Does anyone really have an answer to that question? Everyone has a theory, but can anyone really say that any one of them will make the Orioles a competitive team in 2012?
Yu Darvish is the latest Japanese superstar rumored to be on his way to America. The half-Iranian, half-Japanese Darvish will likely command a ridiculous posting fee to even begin negotiations. I don’t see the Orioles doing that, so put it out of your minds. The Orioles are more likely to be involved with a free agent like Milwaukee Brewers first baseman Prince Fielder; though that is kind of like saying I have a better chance of winning $10,000 on a scratch-off as opposed to the grand prize of $1 million.
Heath Bintliff wrote about the murkiness of the Orioles’ starting rotation - well, murky doesn’t begin to describe it. The Orioles really don’t have a rotation right now. Brian Matusz is being skipped again; we have no word on Jim Johnson; Tommy Hunter just got out of the hospital; the only reliable starter the Orioles have right now is a kid named TBA, who shows up all the time.
I am frankly out of words to describe this trainwreck of a season, and judging by the abysmal crowds at the Toronto series, most of the fans are out of patience. Looking back at this time last year the Orioles seemed to have finally turned a corner. Buck Showalter had brought energy, accountability and instant respect to this team and its fans. The Orioles were winning games they normally lost. The pitchers were pitching, the hitters were hitting and defenders were defending. Virtually every aspect of the game was going well. After their near historically bad start, the Orioles actually played .500 ball for the second half of last year. When thinking about how bad things were in the spring compared to the summer that .500 record becomes even more impressive.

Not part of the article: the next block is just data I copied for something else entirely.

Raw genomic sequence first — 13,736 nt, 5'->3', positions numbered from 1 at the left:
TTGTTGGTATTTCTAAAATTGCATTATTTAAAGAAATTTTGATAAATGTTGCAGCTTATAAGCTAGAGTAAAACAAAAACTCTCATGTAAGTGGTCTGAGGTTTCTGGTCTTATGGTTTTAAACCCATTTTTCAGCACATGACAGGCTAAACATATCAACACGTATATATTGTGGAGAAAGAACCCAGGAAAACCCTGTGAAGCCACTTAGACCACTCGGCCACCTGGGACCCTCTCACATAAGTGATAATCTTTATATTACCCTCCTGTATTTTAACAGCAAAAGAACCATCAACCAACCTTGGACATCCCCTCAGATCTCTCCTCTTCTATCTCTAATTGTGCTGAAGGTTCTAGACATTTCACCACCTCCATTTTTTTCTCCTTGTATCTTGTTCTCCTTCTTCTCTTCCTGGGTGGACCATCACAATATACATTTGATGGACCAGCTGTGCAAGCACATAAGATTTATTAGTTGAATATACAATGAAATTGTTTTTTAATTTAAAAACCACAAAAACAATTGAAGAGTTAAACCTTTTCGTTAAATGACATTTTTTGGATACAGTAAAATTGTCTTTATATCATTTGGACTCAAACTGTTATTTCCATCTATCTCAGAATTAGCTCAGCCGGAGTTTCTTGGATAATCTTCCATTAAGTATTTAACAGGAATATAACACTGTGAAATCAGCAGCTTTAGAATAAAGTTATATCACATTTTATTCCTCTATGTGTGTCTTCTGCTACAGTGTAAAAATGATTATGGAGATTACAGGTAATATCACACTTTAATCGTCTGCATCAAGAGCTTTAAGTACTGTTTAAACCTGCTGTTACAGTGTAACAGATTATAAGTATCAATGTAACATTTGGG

How did this happen?
I think one major culprit was changing pitching coaches. Showalter had every right to come into Baltimore and bring in whomever he wanted, but I think he made a mistake exchanging Rick Kranitz for Mark Connor. The young pitchers had done well with Kranitz and had nothing but ebullient praise for their big league coach. When it broke that Kranitz was leaving, I seem to remember Matusz expressing his displeasure in a very diplomatic way. No one really thought much of it at the time, but all of our pitchers regressed under Connor and then he up and resigned halfway through the season. Now, Connor obviously knows what he is doing, he has been in this game long enough and had plenty of success elsewhere, but for whatever the reason, it did not happen here. We may never truly know the reasons for Connor’s departure, but that was the beginning. With the coaching staff in disarray, injuries began to pile up and the starting pitching just collapsed on itself. Starting struggles lead to an overworked bullpen, which leads to blowing leads late in games or letting games get out of hand; which, in turn, demoralizes the rest of the team. This is how death spirals are born.